The spectacular Daintree region begins with the Wet Tropics rainforest of Mossman Gorge in the World Heritage listed Daintree National Park, an hour's drive north of Cairns, reaches north through farmlands and beautiful valleys towards Daintree Village then across the Daintree River to the ancient rainforests of the Cape Tribulation section of Daintree National Park.
One of the few places in the world where the rainforest meets the reef.
The region is bounded to the west by the stunning rainforested hills of the MacDonnell Range - to the east the coast is fringed by pristine uninhabited beaches on the edge of the Coral Sea, home of the World Heritage Listed Great Barrier Reef.
The Daintree Rainforest is exceptional in many ways. It is one of the oldest continuous living tropical rainforests in the world - over a hundred million years old.
It contains one of the most complete and diverse living records of the major stages in the evolution of land plants, particularly in the origin, evolution and dispersal of flowering plants. It is also provides a glimpse in the history of marsupials and songbirds, containing species older than human life itself.
Added to the World Heritage List in 1988, this forest is home to the largest range of plant and animal species that are rare, or threatened, anywhere in the world and abounds with biodiversity: 30% of all frog, marsupial and reptile species in Australia live here, alongside 65% of bats and butterflies species. Approximately 430 species of birds live in the Daintree Rainforest, including 13 species not found anywhere else in the world.
The World Heritage Listed Great Barrier Reef is the world's most extensive coral reef system, extending over 2000 km in a broken maze of around 2900 individual reefs, of which 760 are fringing reefs skirting the mainland or around islands.
UNESCO-listed in 1981 as an outstanding example representing major stages of earth's revolutionary history, the Great Barrier Reef supports the most diverse ecosystem known to man. This unique ecosystem has evolved over millions of years.
It provides habitat for many diverse forms of marine line such as an estimated 1500 species of fish, 360 species of hard, reef-building corals, 4000 mollusc species, 1500 species of sponges as well as anemones, marine worms, crustaceans, echinoderms, dugong, turtles and sea urchins.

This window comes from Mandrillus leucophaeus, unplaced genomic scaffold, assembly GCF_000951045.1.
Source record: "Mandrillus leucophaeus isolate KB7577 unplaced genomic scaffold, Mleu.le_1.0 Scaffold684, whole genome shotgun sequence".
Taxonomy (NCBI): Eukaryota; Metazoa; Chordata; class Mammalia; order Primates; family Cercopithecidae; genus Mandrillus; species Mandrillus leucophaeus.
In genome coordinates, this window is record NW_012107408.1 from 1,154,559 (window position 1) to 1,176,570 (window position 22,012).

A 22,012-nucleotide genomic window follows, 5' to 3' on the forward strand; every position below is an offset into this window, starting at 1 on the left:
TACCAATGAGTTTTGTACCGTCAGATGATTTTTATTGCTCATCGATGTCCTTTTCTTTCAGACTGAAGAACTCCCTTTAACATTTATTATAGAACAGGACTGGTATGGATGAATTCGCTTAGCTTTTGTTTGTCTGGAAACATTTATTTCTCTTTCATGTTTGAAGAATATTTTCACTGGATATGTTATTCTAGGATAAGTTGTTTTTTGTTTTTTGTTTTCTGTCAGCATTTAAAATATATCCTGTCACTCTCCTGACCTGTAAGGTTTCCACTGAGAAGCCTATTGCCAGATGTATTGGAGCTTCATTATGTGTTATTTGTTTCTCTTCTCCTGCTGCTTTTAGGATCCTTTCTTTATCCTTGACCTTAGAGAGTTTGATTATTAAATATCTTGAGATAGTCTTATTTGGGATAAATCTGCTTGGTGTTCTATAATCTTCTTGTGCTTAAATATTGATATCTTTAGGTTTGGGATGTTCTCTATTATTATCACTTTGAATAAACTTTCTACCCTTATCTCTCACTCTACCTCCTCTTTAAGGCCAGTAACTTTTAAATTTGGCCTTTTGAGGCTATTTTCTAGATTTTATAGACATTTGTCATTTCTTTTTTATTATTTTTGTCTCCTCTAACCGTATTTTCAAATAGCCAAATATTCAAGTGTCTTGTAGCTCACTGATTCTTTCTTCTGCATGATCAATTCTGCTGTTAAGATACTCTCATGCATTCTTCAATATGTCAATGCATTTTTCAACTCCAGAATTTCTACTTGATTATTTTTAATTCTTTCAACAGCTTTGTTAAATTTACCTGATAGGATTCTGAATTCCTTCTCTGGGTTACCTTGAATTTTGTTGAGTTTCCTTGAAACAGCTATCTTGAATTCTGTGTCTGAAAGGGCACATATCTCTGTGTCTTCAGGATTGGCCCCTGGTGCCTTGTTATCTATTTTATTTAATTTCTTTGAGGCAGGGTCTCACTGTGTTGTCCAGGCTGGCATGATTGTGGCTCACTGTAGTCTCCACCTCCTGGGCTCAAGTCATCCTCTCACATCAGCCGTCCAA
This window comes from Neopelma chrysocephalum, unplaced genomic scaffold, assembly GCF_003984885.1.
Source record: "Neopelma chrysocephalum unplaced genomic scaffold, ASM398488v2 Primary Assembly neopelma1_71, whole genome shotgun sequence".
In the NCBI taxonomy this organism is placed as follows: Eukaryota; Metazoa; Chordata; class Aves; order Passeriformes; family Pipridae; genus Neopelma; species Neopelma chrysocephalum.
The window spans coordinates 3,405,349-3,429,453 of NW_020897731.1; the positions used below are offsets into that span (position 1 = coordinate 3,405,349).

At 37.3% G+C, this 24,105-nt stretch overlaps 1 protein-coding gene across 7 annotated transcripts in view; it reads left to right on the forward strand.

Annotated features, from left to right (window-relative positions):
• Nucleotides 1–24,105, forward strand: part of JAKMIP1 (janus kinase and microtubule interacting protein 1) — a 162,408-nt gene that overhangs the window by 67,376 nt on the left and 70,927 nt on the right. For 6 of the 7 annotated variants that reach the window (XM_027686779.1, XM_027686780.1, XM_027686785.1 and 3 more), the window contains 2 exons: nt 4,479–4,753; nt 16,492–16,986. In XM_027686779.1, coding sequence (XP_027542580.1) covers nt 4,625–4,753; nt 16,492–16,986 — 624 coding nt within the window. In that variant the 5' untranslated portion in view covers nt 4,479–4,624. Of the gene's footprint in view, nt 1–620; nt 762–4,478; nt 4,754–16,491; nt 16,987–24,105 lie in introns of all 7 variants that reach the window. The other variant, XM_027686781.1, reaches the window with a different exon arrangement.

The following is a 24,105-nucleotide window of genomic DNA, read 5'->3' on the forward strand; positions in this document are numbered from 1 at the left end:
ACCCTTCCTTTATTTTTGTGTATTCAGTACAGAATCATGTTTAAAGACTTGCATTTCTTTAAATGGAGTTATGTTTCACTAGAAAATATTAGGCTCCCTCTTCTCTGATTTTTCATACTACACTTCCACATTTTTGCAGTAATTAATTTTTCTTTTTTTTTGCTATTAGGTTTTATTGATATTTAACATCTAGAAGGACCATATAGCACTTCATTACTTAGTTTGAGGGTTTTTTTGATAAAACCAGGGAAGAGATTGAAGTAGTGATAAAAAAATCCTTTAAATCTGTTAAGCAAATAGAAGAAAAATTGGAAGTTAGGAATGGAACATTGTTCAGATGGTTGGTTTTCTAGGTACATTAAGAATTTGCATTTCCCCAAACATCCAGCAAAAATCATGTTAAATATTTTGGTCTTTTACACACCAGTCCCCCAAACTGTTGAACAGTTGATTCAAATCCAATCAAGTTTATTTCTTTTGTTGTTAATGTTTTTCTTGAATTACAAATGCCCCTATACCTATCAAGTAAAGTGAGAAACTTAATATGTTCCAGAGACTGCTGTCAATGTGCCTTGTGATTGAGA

The Great Barrier Reef is also a breeding-ground, of world significance, for several turtle species and for humpback whales which migrate from Antarctica to give birth in these warmer waters.
While facing challenges, contrary to media reports the Reef is still very much alive as you can see from this recent image. If you would like to become involved here's a great resource - http://www.gbrmpa.gov.au/our-work/our-programs-and-projects/eye-on-the-reef
The Daintree is in the centre of the region bounded by the Mossman River in the south and the Bloomfield River 60 km (40 miles) to the north. Through it's heart flows the magnificent Daintree River and, a little further north, Coopers Creek.
The Daintree River is home to an amazing diversity of life-forms with more than 150 fish species, over 100 crustaceans and the prehistoric-looking Saltwater Crocodile. 30 of Australia's total of 38 mangrove species are found along the Daintree River, ie. more than half the world's total of 72 species are represented in this single estuary - perhaps the most species-rich mangrove estuary in the world.
Coopers Creek winds through the rainforest about half-way between the Daintree River and Cape Tribulation. Both systems offer a diversity of cruises with expert guides helping you spot crocodiles, countless species of birds and a variety of wildlife.
The Daintree River offers amazing opportunities for photographers and is a paradise for fishing enthusiasts. Boats offer both estuarine and offshore coastal charters.
All the beaches on the Daintree Coast offer the visitor that “deserted beach” experience. Here, “where the rainforest meets the reef”, a backdrop of tropical vegetation, majestic coastal trees and swaying palms line the beaches.
Here your “footprints in the sand” are often the only ones and it is possible to walk just a few hundred metres from the access point, claim a piece of sand, and sit for hours without seeing another single person.
The Coral Sea’s ocean currents deposit daily treasure troves of flotsam and jetsam on the high tide watermark and at low tide. Interspersed between the sandy stretches of beach, the fringing reefs become exposed providing refuge for myriad sea creatures.
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